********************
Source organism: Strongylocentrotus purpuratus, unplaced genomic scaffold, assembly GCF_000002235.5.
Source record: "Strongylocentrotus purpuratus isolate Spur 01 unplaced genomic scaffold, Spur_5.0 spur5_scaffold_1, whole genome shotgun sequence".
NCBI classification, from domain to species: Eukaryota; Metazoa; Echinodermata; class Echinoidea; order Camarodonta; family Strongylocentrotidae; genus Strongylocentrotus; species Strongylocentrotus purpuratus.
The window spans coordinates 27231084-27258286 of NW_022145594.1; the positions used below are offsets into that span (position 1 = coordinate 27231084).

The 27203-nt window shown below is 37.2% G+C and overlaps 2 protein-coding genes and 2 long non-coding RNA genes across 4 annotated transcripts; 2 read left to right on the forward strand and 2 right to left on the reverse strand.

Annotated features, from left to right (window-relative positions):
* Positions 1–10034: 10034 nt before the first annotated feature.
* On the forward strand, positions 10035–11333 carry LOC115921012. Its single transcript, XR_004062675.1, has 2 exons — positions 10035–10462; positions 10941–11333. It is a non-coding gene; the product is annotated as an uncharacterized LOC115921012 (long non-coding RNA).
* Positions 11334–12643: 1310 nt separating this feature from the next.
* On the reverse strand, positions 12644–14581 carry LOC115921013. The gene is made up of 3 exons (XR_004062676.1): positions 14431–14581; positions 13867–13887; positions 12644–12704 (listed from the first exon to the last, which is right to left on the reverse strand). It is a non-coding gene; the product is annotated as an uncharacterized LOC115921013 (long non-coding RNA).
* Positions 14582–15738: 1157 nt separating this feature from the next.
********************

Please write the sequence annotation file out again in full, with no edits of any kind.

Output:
Source organism: Strongylocentrotus purpuratus, unplaced genomic scaffold, assembly GCF_000002235.5.
Source record: "Strongylocentrotus purpuratus isolate Spur 01 unplaced genomic scaffold, Spur_5.0 spur5_scaffold_1, whole genome shotgun sequence".
NCBI classification, from domain to species: Eukaryota; Metazoa; Echinodermata; class Echinoidea; order Camarodonta; family Strongylocentrotidae; genus Strongylocentrotus; species Strongylocentrotus purpuratus.
The window spans coordinates 27231084-27258286 of NW_022145594.1; the positions used below are offsets into that span (position 1 = coordinate 27231084).

The 27203-nt window shown below is 37.2% G+C and overlaps 2 protein-coding genes and 2 long non-coding RNA genes across 4 annotated transcripts; 2 read left to right on the forward strand and 2 right to left on the reverse strand.

Annotated features, from left to right (window-relative positions):
* Positions 1–10034: 10034 nt before the first annotated feature.
* On the forward strand, positions 10035–11333 carry LOC115921012. Its single transcript, XR_004062675.1, has 2 exons — positions 10035–10462; positions 10941–11333. It is a non-coding gene; the product is annotated as an uncharacterized LOC115921012 (long non-coding RNA).
* Positions 11334–12643: 1310 nt separating this feature from the next.
* On the reverse strand, positions 12644–14581 carry LOC115921013. The gene is made up of 3 exons (XR_004062676.1): positions 14431–14581; positions 13867–13887; positions 12644–12704 (listed from the first exon to the last, which is right to left on the reverse strand). It is a non-coding gene; the product is annotated as an uncharacterized LOC115921013 (long non-coding RNA).
* Positions 14582–15738: 1157 nt separating this feature from the next.